(f=0.04)

CV.

Crime/Violence


B low sp id cv bc

B-Low /SP,ID/CV,BC

4.0

OP (n=38)

3.0

LTR (n=23)

2.0

STR (n=40)

1.0

Z-score

0.0

-1.0

-2.0

-3.0

-4.0

Total Score

(f=0.08)

ID. Internal

(f=0.06)

Distress

Complexity

(f=0.02)

SP. Substance

(f=0.12)

Problem

BC Behavior

(f=0.09)

CV.

Crime/Violence


C mod bc cv id sp

C-Mod BC/CV,ID/SP

4.0

OP (n=138)

3.0

LTR (n=82)

2.0

STR (n=66)

1.0

Z-score

0.0

-1.0

-2.0

-3.0

-4.0

Total Score

(f=0.18)

ID. Internal

(f=0.22)

Distress

Complexity

(f=0.13)

SP. Substance

(f=0.13)

Problem

BC Behavior

(f=0.09)

CV.

Crime/Violence


D mod sp bc id cv

D-Mod SP/BC,ID/CV

4.0

OP (n=78)

3.0

LTR (n=57)

2.0

STR (n=117)

1.0

Z-score

0.0

-1.0

-2.0

-3.0

-4.0

Total Score

(f=0.17)

ID. Internal

Distress

(f=0.14)

Complexity

(f=0.1)

SP. Substance

Problem

(f=0.18)

BC Behavior

(f=0.1)

CV.

Crime/Violence


E high cv bc sp id

E-High CV,BC,SP/ID/

4.0

OP (n=103)

3.0

LTR (n=50)

2.0

STR (n=128)

1.0

Z-score

0.0

-1.0

-2.0

-3.0

-4.0

Total Score

(f=0.13)

ID. Internal

(f=0.14)

Distress

Complexity

(f=0.08)

SP. Substance

(f=0.22)

Problem

BC Behavior

(f=0.08)

CV.

Crime/Violence


F high id bc sp cv

F-High ID,BC,SP/CV/

4.0

OP (n=43)

3.0

LTR (n=44)

2.0

STR (n=93)

1.0

Z-score

0.0

-1.0

-2.0

-3.0

-4.0

Total Score

(f=0.06)

ID. Internal

(f=0.05)

Distress

Complexity

(f=0.06)

SP. Substance

Problem

(f=0.18)

(f=0.08)

CV.

BC Behavior

Crime/Violence


G high cv bc id sp

G-High CV,BC,ID,SP//

4.0

OP (n=39)

3.0

LTR (n=58)

2.0

STR (n=94)

1.0

Z-score

0.0

-1.0

-2.0

-3.0

-4.0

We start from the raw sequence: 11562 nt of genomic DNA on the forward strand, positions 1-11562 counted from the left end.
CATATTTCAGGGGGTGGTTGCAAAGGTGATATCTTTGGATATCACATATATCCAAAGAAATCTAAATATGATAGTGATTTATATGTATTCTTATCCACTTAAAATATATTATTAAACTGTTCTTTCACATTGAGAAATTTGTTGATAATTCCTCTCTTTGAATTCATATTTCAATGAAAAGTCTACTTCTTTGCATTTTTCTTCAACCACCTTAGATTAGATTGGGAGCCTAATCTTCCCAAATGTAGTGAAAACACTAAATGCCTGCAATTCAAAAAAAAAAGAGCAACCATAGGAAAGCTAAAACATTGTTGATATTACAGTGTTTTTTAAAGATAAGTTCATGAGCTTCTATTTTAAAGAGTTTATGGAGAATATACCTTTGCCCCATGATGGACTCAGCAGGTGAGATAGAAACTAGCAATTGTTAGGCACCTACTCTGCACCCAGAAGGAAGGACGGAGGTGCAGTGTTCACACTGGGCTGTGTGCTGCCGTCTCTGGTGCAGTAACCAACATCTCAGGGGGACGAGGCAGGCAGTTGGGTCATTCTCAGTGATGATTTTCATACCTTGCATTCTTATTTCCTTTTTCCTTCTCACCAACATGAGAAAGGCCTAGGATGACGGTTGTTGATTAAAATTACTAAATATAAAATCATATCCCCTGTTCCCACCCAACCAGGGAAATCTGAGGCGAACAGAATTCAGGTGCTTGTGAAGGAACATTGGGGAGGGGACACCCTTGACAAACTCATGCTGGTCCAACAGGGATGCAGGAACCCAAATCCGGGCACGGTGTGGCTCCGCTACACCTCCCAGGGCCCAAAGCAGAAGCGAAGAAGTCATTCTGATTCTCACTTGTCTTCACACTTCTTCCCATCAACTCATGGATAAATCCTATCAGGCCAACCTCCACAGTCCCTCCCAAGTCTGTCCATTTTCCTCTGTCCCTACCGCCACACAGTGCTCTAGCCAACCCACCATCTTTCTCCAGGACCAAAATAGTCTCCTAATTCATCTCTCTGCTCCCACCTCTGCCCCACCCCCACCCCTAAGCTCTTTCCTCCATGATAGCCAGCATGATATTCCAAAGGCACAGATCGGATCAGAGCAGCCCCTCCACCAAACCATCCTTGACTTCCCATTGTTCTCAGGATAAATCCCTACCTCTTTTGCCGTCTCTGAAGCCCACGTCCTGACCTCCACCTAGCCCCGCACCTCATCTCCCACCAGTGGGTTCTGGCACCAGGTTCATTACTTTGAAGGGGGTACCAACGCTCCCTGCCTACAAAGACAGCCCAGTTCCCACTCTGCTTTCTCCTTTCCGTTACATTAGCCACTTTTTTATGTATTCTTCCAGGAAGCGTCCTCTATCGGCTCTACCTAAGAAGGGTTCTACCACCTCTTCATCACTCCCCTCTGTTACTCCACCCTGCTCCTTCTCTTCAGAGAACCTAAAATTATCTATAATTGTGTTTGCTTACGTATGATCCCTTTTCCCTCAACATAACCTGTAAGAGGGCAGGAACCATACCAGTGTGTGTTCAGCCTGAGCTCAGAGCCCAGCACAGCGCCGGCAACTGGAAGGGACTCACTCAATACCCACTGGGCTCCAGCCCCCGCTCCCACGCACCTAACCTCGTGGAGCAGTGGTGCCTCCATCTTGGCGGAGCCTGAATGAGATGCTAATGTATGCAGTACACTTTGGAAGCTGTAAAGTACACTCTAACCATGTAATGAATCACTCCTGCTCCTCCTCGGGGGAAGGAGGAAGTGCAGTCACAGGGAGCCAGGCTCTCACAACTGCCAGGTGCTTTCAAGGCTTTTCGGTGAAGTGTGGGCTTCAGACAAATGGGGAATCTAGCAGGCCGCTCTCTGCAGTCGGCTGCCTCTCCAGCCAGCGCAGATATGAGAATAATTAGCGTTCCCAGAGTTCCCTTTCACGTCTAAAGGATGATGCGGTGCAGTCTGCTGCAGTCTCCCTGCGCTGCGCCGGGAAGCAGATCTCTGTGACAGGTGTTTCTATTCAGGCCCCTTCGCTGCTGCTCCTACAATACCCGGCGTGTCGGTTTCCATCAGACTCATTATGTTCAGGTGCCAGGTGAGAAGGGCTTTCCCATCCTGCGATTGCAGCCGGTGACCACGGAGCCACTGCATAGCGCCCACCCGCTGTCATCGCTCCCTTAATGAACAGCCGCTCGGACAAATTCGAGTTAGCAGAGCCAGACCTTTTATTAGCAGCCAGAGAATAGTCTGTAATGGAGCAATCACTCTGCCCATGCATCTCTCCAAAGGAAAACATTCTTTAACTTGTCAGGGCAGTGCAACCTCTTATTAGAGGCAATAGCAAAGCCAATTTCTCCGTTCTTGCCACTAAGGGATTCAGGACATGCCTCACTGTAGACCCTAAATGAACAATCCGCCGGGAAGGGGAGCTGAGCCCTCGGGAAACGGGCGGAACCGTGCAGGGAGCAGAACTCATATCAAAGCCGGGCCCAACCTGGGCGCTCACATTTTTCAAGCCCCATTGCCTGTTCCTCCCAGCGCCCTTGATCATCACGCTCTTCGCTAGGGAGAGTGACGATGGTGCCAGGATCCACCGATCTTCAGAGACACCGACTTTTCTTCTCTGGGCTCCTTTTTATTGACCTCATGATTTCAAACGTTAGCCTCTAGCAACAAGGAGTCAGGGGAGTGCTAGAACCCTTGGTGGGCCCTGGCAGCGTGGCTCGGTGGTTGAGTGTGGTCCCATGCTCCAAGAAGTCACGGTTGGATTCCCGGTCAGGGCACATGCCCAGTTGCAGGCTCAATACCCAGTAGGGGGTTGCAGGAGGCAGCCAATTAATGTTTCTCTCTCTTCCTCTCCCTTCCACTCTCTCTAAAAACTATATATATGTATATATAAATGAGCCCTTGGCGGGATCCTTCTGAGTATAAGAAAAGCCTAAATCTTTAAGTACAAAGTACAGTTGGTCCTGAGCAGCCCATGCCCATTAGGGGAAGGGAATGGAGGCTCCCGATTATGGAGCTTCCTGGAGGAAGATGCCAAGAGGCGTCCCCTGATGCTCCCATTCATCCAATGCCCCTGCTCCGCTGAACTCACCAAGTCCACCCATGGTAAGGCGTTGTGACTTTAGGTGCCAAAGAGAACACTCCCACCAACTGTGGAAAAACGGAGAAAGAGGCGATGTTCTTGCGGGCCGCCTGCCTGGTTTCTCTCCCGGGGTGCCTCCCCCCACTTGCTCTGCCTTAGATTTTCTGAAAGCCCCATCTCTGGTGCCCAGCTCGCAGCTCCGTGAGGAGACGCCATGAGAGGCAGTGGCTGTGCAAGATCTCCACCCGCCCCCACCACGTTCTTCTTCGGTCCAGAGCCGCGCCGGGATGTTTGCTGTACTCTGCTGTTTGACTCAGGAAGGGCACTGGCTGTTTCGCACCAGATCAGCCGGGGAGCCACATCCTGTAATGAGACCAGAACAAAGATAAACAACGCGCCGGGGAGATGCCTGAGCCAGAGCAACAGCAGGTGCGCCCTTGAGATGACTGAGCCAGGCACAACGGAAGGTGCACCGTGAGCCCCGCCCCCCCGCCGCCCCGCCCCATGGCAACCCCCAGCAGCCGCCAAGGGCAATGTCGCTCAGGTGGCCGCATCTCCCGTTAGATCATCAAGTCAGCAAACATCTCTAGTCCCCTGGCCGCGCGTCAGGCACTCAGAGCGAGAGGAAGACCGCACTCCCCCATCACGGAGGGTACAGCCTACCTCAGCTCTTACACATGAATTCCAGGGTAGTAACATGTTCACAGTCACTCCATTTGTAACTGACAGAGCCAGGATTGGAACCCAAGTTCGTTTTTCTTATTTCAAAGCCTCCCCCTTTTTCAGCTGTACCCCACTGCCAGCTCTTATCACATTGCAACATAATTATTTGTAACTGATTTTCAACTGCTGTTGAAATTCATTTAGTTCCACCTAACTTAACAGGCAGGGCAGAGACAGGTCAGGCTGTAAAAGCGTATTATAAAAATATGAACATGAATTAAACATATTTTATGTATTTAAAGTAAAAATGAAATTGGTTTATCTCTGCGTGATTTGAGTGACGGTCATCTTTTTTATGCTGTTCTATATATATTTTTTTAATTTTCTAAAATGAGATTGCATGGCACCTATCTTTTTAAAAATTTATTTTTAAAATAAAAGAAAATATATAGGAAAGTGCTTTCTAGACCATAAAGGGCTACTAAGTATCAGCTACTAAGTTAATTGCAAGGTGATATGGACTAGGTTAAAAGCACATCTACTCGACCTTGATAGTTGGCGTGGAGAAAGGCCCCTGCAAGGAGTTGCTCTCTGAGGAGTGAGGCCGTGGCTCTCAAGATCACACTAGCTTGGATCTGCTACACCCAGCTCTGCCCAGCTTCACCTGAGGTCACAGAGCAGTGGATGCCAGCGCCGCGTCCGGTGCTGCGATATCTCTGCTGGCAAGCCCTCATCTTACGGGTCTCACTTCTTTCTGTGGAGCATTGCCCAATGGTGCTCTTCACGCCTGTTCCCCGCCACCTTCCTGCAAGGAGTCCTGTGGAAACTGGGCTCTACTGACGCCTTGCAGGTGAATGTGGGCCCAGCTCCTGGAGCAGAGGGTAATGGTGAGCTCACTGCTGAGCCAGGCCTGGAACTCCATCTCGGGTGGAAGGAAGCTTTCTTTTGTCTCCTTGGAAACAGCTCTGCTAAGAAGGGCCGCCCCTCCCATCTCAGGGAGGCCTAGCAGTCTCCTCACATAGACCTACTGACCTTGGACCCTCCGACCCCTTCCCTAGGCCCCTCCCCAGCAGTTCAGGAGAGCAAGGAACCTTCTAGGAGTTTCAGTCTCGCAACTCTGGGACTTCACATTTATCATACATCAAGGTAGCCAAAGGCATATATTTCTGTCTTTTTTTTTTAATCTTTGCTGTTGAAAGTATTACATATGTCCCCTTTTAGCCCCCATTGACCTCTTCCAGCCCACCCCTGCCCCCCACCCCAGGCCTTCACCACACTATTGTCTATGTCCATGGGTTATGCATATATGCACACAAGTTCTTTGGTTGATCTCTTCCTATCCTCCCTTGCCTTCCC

Total Score

(f=0.15)

Complexity

(f=0.13)

SP. Substance

Problem

(f=0.28)

(f=0.06)

Distress (f=0.1)

CV.

ID. Internal

BC Behavior

Crime/Violence


Cluster subgroups significantly reduces the individual differences associated with level of care

Cluster Subgroups Significantly Reduces the Individual Differences Associated with Level of Care

A-Low

//CV,ID,BC,SP

100.0%

(n=208)

80.0%

B-Low /SP,ID/CV,BC

60.0%

(n=101)

40.0%

C-Mod BC/CV,ID/SP

20.0%

(n=286)

Change in LOC Effect Size f

0.0%

D-Mod SP/BC,ID/CV

-20.0%

(n=252)

-40.0%

-60.0%

E-High CV,BC,SP/ID/

(n=281)

-80.0%

-100.0%

F-High

ID,BC,SP/CV/--

Total Score

(n=180)

ID. Internal

Distress

Complexity

SP. Substance

Problem

BC Behavior

CV.

Crime/Violence

G-High

CV,BC,ID,SP//

(n=191)


Outpatient by cluster types

Differentiates initial severity, and differences in response

Outpatient by Cluster Types


Long term residential by cluster types

Can identify subgroups (E, B) that are a higher risk of relapse or having other problems

Long Term Residential by Cluster Types


Short term residential by cluster types

Short Term Residential by Cluster Types

Different levels of care/programs may do well (A,F,G) or have problems (B,C,D, E) with different subgroups


C mod bc cv id sp by loc

However this is still quasi-experimental and the adjustments are often imperfect

For a Given Subtype, it can identify when a particular level of care (or program) appears to do better.

C-Mod BC/CV,ID/SP by LOC


Conclusions

Conclusions

  • Clustering people based on presenting problems appears to work better than level of care for describing initial case mix but is also correlated with it.

  • Clinical subtype clusters can help to identify subgroups for which a program works well and/or where continuing care or other services may be needed.

  • Within a clinical subtype, comparisons of level of care (programs, services etc) could be used to guide placement decisions and/or identify promising areas for experimentation.


Contact information

Contact Information

Michael L. Dennis, Ph.D.

Lighthouse Institute, Chestnut Health Systems

720 West Chestnut, Bloomington, IL 61701

Phone: (309) 827-6026, Fax: (309) 829-4661

E-Mail: [email protected]

A copy of these slides will be posted at: www.chestnut.org/li/posters


Errata

Errata

The following additional slide was presented by the discussant, Dr. Mark Fishman, to show how case mix varied at the program level even within level of care.


Case mix by level of care atm program

Early Intervention at the low end

Also demonstrates that Level of Care is only a rough proxy of case mix

STR/LTR dominates high end

Case Mix by Level of Care/ATM program


  • Login